Death is a part of life.
This is also true of the mini-deaths that typify a legend leaving a club. When Xavi leaves FC Barcelona it will feel weird. Ray Hudson once termed him “The Inevitable Xavi.” He is a magnificent player who, even when many (including me, in full disclosure) were ready to put him out to pasture, current Barça coach Luis Enrique begged him to stay.
At the time people thought that it was something romantic, a charming nod to a great player in his swan song, a nice way for a new coach to get in good with a squad. But the Inevitable Xavi also turned out to be essential, and Enrique knew that. When he was voted captain by player accolade, succeeding our great Capita in Carles Puyol, it was a gesture symbolic of so many things.
This post comes before Thursday, before the scheduled presser in which rumor has it that Xavi is going to announce his departure from Barça. The timing is deliberate because this is an appreciation rather than a valedictory, words that would be as true whether Xavi decided to stay or go.
Xavi is the key to everything great that has happened for both Barça and Spain during the recent heydays of both teams. With his ascendancy as the best midfielder in the world and for me, the best that the game has ever seen, came magic. He doesn’t score goals, he doesn’t produce assists, yet he controls a game in a way that no other player, including Messi, does.
In a poetic fit I once referred to what Xavi does as “influence peddling,” but that is in fact what it is. He uses the ball, little feints and movements to influence a defense, to sell it on the idea that one thing is coming when another is. Dani Alves said that “Xavi plays to the future.” He seems to know, and he never forgets.
Barça had a “One On One” video series in which two players would square off to test each other’s knowledge of key facts and figures. Xavi was stupefying in his memory for detail of games long gone, passes made and goals scored. It makes sense, really, when you consider a player for whom nothing goes unnoticed. So many attribute it to magic, some strange alchemy that finds a great player somehow knowing what to do. But it’s hard work.
Xavi has always run more, passed more, touched more than any player on the pitch. His essential quality is such that Enrique recognized the absolute necessity of Xavi for what he was trying to build this season. It wasn’t a gesture. It was the life blood of the squad. A Capita isn’t just an armband. It’s a spirit, an intermediary, the ultimate grownup. The Capita intercedes with a referee in a heated match. He deals with new players in a way that indoctrinates them into the team. He deals with locker-room squabbles and other complexities. This season Xavi has had to do all of that, while accepting a diminished role that has nonetheless allowed him to be as essential as ever.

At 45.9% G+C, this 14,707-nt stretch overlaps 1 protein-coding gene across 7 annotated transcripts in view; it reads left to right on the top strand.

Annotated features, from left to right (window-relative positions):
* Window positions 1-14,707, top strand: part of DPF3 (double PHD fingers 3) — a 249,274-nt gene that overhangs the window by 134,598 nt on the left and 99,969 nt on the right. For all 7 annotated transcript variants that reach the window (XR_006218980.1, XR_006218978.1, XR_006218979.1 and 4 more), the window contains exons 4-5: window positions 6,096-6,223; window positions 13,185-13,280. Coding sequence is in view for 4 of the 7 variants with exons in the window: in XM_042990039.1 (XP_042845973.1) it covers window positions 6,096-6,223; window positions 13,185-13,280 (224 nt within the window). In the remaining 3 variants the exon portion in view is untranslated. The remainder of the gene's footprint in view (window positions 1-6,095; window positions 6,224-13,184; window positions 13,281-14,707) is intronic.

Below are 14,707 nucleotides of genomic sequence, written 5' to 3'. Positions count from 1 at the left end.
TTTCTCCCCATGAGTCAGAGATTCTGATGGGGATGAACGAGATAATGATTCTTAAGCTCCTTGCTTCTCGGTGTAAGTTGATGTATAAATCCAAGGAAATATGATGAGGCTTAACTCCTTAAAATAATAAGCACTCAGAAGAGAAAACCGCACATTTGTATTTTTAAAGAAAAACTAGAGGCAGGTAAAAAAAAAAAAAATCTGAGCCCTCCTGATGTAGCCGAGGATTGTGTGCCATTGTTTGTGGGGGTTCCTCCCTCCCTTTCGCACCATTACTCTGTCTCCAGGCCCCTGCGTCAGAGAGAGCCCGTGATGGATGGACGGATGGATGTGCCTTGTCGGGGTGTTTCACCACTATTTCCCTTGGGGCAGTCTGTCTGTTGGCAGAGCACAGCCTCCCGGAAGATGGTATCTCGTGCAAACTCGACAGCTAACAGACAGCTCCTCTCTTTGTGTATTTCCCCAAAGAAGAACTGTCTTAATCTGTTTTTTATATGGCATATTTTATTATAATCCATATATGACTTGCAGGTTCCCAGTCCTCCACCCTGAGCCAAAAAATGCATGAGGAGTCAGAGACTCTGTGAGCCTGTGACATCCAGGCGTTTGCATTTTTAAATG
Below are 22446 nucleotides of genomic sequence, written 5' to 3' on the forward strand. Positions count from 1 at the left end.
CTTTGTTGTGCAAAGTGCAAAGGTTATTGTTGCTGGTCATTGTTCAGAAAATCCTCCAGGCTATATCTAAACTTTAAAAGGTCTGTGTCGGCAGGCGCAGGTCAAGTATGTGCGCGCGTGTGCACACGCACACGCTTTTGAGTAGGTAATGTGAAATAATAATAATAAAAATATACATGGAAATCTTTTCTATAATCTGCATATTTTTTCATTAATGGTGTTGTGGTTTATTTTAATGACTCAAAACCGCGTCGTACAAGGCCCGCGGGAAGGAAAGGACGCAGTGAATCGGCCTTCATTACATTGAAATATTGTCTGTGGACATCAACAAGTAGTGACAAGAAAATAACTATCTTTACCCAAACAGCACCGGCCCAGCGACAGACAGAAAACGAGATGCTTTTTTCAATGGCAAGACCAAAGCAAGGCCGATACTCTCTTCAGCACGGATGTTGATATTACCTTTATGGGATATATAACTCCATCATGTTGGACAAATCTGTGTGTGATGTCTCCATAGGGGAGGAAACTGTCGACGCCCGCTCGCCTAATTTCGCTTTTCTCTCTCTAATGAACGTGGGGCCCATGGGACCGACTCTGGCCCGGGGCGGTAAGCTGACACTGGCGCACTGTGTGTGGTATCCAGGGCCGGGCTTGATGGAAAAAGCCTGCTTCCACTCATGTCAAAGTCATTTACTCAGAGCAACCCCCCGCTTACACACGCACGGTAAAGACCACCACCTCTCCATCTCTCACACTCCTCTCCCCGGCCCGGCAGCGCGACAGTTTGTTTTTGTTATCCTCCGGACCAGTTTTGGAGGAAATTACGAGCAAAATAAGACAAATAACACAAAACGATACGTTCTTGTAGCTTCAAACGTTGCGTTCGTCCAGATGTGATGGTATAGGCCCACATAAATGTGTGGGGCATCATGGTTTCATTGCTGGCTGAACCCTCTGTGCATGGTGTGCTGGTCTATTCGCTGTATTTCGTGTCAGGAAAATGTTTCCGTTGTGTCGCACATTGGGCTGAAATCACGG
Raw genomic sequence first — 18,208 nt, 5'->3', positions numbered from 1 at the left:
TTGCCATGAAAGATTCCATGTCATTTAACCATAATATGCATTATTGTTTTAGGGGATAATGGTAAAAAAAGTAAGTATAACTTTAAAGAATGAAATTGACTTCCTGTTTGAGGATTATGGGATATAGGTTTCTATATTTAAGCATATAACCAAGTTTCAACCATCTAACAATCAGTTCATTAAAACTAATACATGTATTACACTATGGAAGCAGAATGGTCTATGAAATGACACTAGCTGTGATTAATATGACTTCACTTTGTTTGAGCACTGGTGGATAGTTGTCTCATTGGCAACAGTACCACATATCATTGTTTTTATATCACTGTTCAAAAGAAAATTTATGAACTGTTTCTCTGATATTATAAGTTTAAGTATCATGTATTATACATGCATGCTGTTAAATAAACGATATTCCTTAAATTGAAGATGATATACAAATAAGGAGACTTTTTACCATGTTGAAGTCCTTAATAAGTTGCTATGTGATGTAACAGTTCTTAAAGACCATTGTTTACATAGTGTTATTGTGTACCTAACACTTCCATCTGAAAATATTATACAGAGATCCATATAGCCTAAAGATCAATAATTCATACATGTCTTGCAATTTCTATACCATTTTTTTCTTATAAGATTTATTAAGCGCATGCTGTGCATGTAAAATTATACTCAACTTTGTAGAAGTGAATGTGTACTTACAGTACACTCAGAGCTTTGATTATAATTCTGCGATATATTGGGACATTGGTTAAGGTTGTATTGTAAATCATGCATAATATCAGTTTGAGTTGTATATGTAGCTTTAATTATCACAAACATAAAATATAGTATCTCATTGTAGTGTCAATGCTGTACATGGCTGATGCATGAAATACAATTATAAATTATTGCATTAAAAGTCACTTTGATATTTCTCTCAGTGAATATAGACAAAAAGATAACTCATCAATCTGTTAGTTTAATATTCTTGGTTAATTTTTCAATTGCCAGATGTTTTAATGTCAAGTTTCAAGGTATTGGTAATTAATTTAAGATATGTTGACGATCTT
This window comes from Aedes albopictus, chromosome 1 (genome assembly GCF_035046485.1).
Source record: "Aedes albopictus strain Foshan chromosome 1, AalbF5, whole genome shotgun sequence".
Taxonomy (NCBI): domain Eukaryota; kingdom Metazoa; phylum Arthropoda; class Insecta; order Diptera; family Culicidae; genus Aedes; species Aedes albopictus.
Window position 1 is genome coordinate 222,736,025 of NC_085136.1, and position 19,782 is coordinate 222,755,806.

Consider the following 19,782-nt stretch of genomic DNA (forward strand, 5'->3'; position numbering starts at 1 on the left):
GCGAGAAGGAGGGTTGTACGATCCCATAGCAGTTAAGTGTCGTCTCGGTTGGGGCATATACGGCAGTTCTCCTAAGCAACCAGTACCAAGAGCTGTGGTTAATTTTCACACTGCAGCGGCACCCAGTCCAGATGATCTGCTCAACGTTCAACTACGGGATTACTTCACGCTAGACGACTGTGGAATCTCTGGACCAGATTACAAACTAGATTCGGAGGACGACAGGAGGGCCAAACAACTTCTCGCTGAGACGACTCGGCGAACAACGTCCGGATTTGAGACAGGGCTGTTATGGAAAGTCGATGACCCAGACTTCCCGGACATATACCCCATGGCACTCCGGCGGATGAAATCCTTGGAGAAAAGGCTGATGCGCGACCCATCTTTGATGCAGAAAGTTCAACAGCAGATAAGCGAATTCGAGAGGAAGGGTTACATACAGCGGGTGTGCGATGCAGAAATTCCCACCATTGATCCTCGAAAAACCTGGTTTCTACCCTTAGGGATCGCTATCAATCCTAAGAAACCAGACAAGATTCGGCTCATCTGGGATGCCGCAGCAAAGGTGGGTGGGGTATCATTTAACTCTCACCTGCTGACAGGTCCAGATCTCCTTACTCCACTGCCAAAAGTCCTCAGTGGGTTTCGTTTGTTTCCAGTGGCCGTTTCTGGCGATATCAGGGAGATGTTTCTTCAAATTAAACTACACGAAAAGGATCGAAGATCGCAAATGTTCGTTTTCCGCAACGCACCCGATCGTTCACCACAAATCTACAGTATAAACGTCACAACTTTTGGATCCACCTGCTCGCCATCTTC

“I’ve been lucky enough to be brought up on the Barcelona ethos. Which has taught me the value of being part of a team. ‘Today for you, tomorrow for me.’ Those qualities are essential for life in general.”
El Pais came out with a story that Xavi got in Messi’s face in the wake of the Enrique altercation, calling him out in a way that sent a very clear message. “Stop f—— around” doesn’t get any clearer than that. The results are also clear, as is the role of a Capita. Xavi restores order. On and off the pitch, it’s what Xavi does. From the pam pam pam pam of an exquisite series of passes that seems to always have Xavi at its nexus, to the calm that descends over the home crowd when No. 6 steps to the touchline.
It seems impossible, almost unfathomable to believe that there was a time that Xavi was considering leaving the club because big, strong midfielders were in vogue.
Xavi started at La Masia at age 11, and has been Blaugrana ever since. His first-team debut was against Mallorca in 1998. Since then he has played more than 700 matches for his club, a stunning number. He has never bragged about his tenure, has never waved the astonishing number of trophies that he has been a part of as a player in anyone’s face because as the ultimate team player, he understands the value, the essential quality of a team. When he got on Messi, he allegedly mentioned the Ballon d’Or, using an individual rivalry and accolade to focus a player on the most important thing for Xavi: the team. It is always and forever about the team with Xavi, and it always will be.